China Sanctions Three Taiwan Leaders in Retaliation Effort
(Bloomberg) -- China hit three top Taiwanese politicians with what it says are punishments that could be followed by criminal prosecution, as Beijing seeks to retaliate against Taipei’s overtures for greater international support.
Premier Su Tseng-chang, Foreign Minister Joseph Wu, Legislative Yuan President You Si-kun and their relatives are all banned from entering the mainland, Hong Kong and Macau, the Taiwan Affairs Office in Beijing said in a statement Friday. The trio -- and any entities affiliated with them -- would also be prohibited from working with mainland-based organizations and individuals, while companies linked to them would be barred from making profits there.
The Taiwan Affairs Office accused Su, Wu and You of “fanning up hostility across the Taiwan Strait and maliciously smearing the mainland,” without naming the island’s president, Tsai Ing-wen. “Those who forget their heritage, betray their motherland and seek to split the country will come to no good end,” it said.
Taiwan’s government vowed to retaliate and said it would take countermeasures. Its Mainland Affairs Office said the island plans to review cross-strait cooperation and assess the possible impact of political interference in business operations, as well as consider amending rules to respond to China’s actions, according to a statement late Friday.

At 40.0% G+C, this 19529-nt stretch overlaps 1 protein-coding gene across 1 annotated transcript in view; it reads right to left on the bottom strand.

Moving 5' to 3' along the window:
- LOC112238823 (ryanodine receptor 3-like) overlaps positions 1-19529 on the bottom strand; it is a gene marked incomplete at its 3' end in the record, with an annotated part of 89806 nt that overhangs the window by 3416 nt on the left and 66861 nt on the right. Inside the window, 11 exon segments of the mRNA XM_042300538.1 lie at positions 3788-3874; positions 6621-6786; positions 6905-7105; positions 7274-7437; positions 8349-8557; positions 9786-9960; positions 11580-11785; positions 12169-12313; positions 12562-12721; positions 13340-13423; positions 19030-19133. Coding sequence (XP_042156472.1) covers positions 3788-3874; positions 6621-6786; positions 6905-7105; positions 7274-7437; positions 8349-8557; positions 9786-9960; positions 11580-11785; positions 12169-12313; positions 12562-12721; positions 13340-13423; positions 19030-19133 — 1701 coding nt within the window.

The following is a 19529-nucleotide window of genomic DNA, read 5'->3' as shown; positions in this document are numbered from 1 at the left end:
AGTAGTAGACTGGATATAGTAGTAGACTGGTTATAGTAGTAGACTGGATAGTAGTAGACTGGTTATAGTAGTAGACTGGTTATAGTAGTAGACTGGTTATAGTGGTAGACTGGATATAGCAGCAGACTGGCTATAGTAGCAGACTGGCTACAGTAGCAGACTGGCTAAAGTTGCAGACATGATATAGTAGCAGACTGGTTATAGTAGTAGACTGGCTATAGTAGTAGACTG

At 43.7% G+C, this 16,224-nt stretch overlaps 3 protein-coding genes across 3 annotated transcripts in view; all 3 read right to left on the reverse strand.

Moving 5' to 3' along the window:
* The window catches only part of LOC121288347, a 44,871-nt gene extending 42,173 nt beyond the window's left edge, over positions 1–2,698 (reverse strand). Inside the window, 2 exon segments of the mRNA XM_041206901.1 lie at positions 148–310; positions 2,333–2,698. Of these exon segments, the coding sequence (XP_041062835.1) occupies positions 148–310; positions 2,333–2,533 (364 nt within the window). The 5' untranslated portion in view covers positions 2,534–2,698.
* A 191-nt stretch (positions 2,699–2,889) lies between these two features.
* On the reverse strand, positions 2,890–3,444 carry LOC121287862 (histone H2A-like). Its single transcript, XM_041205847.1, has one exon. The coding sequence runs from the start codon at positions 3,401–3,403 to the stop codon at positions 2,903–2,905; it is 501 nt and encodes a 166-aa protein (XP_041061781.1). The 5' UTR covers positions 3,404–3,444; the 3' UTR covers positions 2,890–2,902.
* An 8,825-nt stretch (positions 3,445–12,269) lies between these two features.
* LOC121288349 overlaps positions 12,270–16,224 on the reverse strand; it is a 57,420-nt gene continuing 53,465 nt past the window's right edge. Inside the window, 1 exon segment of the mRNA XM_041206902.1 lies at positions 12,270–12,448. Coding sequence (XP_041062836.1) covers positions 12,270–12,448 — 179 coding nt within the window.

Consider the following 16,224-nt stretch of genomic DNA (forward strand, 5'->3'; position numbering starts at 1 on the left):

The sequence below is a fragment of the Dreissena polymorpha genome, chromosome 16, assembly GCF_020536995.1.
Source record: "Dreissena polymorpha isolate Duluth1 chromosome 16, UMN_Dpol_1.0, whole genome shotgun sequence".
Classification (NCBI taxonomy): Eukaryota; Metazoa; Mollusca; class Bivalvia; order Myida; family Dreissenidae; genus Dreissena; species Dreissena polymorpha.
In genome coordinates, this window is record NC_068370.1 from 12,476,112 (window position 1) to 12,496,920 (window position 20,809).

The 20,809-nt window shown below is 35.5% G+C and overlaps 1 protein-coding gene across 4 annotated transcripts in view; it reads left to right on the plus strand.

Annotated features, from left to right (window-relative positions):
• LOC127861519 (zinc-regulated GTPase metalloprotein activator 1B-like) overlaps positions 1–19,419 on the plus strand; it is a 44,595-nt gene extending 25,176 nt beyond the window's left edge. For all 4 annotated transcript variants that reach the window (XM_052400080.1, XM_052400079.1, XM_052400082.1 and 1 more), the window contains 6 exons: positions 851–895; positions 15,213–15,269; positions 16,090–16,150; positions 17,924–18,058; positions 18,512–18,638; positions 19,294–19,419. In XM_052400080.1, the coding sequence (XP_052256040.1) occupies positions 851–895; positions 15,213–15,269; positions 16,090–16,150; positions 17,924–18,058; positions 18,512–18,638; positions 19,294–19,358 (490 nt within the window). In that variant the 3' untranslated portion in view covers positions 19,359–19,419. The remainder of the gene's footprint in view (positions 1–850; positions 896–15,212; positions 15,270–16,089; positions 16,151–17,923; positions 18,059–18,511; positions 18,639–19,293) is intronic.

The sanctions are likely to have little effect on the politicians since they’re unlikely to travel to the mainland or do business there. Still, Chinese authorities must meet public expectations at home for them to take a hard line against Tsai’s attempts to assert the island’s autonomy.
China said last year it was compiling a global watch list of Taiwanese independence backers it plans to punish.
China has ratcheted up military, economic and diplomatic pressure on democratically run Taiwan since Tsai’s election in 2016. While Beijing claims the island is party of its territory, the ruling Democratic Progressive Party argues it’s already an independent country.
Earlier this week, Chinese state media had to quiet online speculation that a conflict may be imminent. The rumors followed a series of military exercises in the region, including more than 200 flights by People’s Liberation Army military planes into Taiwan’s air-defense-identification zone last month.
President Joe Biden has said the U.S. was committed to defending Taiwan from a Chinese attack, although the White House later said that he didn’t announce a change in U.S. policy. Secretary of State Antony Blinken has also called for Taiwan to have greater participation in United Nations organizations.
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